Williams v. Nix, 700 F. 2d 1164, 1173 (8th Cir. 1983) (Richard Sheppard Arnold, J.), rev'd Nix v. Williams, 467 US. 431 (1984).

"The criminal goes free, if he must, but it is the law that sets him free. Nothing can destroy a government more quickly than its failure to observe its own laws, or worse, its disregard of the charter of its own existence."
Mapp v. Ohio, 367 U.S. 643, 659 (1961).

Any costs the exclusionary rule are costs imposed directly by the Fourth Amendment.
—Yale Kamisar, 86 Mich.L.Rev. 1, 36 n. 151 (1987).

"There have been powerful hydraulic pressures throughout our history that bear heavily on the Court to water down constitutional guarantees and give the police the upper hand. That hydraulic pressure has probably never been greater than it is today."
Terry v. Ohio, 392 U.S. 1, 39 (1968) (Douglas, J., dissenting).

"The great end, for which men entered into society, was to secure their property."
Entick v. Carrington, 19 How.St.Tr. 1029, 1066, 95 Eng. Rep. 807 (C.P. 1765)

"It is a fair summary of history to say that the safeguards of liberty have frequently been forged in controversies involving not very nice people. And so, while we are concerned here with a shabby defrauder, we must deal with his case in the context of what are really the great themes expressed by the Fourth Amendment."
United States v. Rabinowitz, 339 U.S. 56, 69 (1950) (Frankfurter, J., dissenting)

"The course of true law pertaining to searches and seizures, as enunciated here, has not–to put it mildly–run smooth."
Chapman v. United States, 365 U.S. 610, 618 (1961) (Frankfurter, J., concurring).

"A search is a search, even if it happens to disclose nothing but the bottom of a turntable."
Arizona v. Hicks, 480 U.S. 321, 325 (1987)

"For the Fourth Amendment protects people, not places. What a person knowingly exposes to the public, even in his own home or office, is not a subject of Fourth Amendment protection. ... But what he seeks to preserve as private, even in an area accessible to the public, may be constitutionally protected."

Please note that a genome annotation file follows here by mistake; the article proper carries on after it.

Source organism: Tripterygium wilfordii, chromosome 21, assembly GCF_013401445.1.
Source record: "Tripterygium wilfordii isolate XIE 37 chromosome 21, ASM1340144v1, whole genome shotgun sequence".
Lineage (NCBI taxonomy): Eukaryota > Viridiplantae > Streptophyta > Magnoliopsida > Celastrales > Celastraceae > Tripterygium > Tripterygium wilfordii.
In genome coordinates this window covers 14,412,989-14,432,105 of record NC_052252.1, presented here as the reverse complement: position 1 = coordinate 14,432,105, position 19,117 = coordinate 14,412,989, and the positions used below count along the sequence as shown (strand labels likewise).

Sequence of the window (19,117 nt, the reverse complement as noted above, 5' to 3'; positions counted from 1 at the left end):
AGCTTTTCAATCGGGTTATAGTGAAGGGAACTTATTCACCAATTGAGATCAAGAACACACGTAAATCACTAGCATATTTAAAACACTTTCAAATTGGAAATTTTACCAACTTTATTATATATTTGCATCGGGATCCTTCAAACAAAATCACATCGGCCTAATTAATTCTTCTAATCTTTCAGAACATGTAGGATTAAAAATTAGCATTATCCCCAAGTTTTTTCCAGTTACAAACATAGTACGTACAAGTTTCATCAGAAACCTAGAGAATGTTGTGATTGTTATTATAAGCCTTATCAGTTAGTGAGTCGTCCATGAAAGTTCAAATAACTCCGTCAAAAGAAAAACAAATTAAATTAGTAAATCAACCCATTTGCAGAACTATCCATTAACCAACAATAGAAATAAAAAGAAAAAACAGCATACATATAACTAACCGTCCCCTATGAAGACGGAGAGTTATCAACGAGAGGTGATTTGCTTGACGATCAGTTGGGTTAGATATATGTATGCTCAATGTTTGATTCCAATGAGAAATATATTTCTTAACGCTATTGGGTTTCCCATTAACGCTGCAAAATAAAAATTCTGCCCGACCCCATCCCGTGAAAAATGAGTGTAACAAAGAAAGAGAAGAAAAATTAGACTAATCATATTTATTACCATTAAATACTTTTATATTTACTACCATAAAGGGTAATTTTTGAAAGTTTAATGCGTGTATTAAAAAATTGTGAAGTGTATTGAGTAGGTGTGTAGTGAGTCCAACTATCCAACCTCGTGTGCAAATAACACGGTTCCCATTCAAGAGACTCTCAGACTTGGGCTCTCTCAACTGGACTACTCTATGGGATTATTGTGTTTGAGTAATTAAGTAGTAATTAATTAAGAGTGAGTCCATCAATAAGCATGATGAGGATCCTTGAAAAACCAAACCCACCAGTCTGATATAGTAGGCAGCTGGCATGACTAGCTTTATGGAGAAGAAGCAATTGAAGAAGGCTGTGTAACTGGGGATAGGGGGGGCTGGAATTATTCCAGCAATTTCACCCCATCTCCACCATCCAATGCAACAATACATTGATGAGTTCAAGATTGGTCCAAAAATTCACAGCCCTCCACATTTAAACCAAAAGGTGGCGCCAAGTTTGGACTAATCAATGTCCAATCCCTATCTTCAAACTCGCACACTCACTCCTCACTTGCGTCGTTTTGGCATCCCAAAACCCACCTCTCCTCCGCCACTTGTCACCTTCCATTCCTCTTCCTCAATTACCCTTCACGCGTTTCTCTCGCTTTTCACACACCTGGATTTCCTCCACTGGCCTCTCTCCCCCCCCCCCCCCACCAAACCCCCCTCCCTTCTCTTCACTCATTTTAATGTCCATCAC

Katz v. United States, 389 U.S. 347, 351 (1967)

“Experience should teach us to be most on guard to protect liberty when the Government’s purposes are beneficent. Men born to freedom are naturally alert to repel invasion of their liberty by evil-minded rulers. The greatest dangers to liberty lurk in insidious encroachment by men of zeal, well-meaning but without understanding.”
United States v. Olmstead, 277 U.S. 438, 479 (1925) (Brandeis, J., dissenting)

“Liberty—the freedom from unwarranted intrusion by government—is as easily lost through insistent nibbles by government officials who seek to do their jobs too well as by those whose purpose it is to oppress; the piranha can be as deadly as the shark.”
United States v. $124,570, 873 F.2d 1240, 1246 (9th Cir. 1989)

"You can't always get what you want / But if you try sometimes / You just might find / You get what you need."
—Mick Jagger & Keith Richards

"In Germany, they first came for the communists, and I didn't speak up because I wasn't a communist. Then they came for the Jews, and I didn't speak up because I wasn't a Jew. Then they came for the trade unionists, and I didn't speak up because I wasn't a trade unionist. Then they came for the Catholics and I didn't speak up because I wasn't a Catholic. Then they came for me–and by that time there was nobody left to speak up."
Martin Niemöller (1945) [he served seven years in a concentration camp]

“You know, most men would get discouraged by now. Fortunately for you, I am not most men!”
Pepé Le Pew

"There is never enough time, unless you are serving it."
Malcolm Forbes

"The point of the Fourth Amendment, which often is not grasped by zealous officers, is not that it denies law enforcement the support of the usual inferences which reasonable men draw from evidence. Its protection consists in requiring that those inferences be drawn by a neutral and detached magistrate instead of being judged by the officer engaged in the often competitive enterprise of ferreting out crime."
Johnson v. United States, 333 U.S. 10, 13-14 (1948)